We perceive light and color because of photoreceptor cells in our retina called rods and cones. Rods help us see low contrast images, motion, and during nighttime. Cones help us see high contrast sharp images and colors. Humans with normal color vision have three types of cones: s, m, and l cones. These cones help us see colors of different wavelengths, i.e., from lower wavelength color like blue to a higher wavelength color like red. Hence, a person with normal color vision is a trichromat, tri meaning three, chroma meaning colors. Trichromats can differentiate between about 1- 2 million colors. However, about 12% of women have a special 4th cone that enables them to see in more detail and can differentiate between 100 million colors. This condition is called tetrachromacy, tetra meaning four, chroma meaning colors. Women with tetrachromacy are called tetrachromats.
Tetrachromacy is usually caused by a genetic mutation in the X-linked chromosome and is predominantly found in women. If you recollect middle school biology, you will remember that we have 23 pairs of chromosomes. One of the pairs among the 23 is called an allosome or a sex chromosome which determines the sex of an individual, i.e., XX (female) and XY(male). While a female mammal receives 1 X chromosome from each parent, a male mammal receives 1 X chromosome from his mother and 1 Y chromosome from his father. Color vision anomalies arise on the X-chromosome. Since women have 2 X chromosomes, they carry the genes (also known as carriers) for color vision anomalies from their fathers and pass them on to their sons. Carrier women do not have any color vision problems as they have another intact X chromosome inherited from their mothers. This is also why more men have some form of color vision anomaly, as they only have 1 X chromosome. For a female to be color blind, the gene must appear on both her X chromosomes.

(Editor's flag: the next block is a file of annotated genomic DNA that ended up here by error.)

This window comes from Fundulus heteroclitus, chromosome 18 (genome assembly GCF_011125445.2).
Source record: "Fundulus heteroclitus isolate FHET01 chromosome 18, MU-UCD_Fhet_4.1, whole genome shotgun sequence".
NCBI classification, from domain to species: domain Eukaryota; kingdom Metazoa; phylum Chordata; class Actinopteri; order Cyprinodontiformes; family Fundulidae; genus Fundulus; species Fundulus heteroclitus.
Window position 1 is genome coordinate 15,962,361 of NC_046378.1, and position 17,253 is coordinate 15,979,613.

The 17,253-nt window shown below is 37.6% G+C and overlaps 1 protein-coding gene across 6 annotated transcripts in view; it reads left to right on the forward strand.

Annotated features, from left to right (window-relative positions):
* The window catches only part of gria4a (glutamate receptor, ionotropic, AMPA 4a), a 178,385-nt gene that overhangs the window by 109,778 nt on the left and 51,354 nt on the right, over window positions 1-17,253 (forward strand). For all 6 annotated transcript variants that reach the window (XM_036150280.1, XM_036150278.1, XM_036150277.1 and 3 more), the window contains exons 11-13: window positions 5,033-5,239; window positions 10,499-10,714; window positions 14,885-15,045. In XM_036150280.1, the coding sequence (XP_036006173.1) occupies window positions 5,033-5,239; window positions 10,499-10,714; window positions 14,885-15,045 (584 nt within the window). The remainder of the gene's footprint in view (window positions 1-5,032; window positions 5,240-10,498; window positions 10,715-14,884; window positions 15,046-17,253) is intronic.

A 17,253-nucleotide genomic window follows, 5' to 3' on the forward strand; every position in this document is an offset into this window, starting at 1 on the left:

Similarly, a female becomes tetrachromatic when she receives a normal X chromosome from her mother and an X chromosome with a color vision anomaly from her father. She develops a 4th set of cone cells in her retina, making her a tetrachromat. Since a male receives only the Y chromosome from their father, they usually cannot be tetrachromatic.
Where else can we find tetrachromacy?
While tetrachromacy is rare among humans and mammals, it can be seen commonly among certain species of plants, fish, insects, reptiles, and birds. This feature helps find food and mates. Since plants and insects mutually benefit from being symbiotic, they have evolved complex colors to attract each other.
What extra colors do tetrachromats see?
As mentioned, tetrachromats can differentiate between 100 million colors. Some sources claim that tetrachromats can see ten colors in a rainbow. As the 4th cone sits between the m and l cones, tetrachromats can differentiate between more colors in the red, yellow, and green parts of the spectrum.
How can we test for tetrachromacy?
There is a lot of research ongoing to understand tetrachromacy and how to test it. Genetic testing is one of the best ways to profile your genes for this trait. The color matching test is also being used for confirming tetrachromacy in research labs. Researchers presented participants with a set of 2 mixtures of colors over a few sessions. Trichromats reported that they saw differences between the color mixtures. On the other hand, tetrachromats reported that the color mixture was the same in all the sessions.
An online test called the Derval color test claims to detect tetrachromacy:
If you see 20 or fewer colors in the above spectrum, you have dichromacy with only two functional cones. If you see between 20-32 colors, you are a trichromat with three functional cones, and if you can see between 33-39 colors, you are a tetrachromat. However, research shows that this test is inaccurate. According to researchers at Newcastle University in the UK, computers cannot generate the spectrum of colors detectable by tetrachromats. Dr. Gabriele Jordon, a neurobiologist researching tetrachromacy, says that while 12% of women may be tetrachromatic with four functional cones, only 2-3 % of them are actually functional. In fact, in her 20-years of research, she has come across only one tetrachromat who passed the match test with flying colors (pun intended). Known as subject cDa29, her story was a news flash in the media. Concetta Antico, an artist and tetrachromat, also shared her experiences about how tetrachromacy influences her art.
Research hopes to introduce new ways to test for tetrachromacy, especially by introducing new colors to observe if the fourth cone becomes functional in the other 10% of women. Maybe science can introduce a new set of colors beyond our imagination.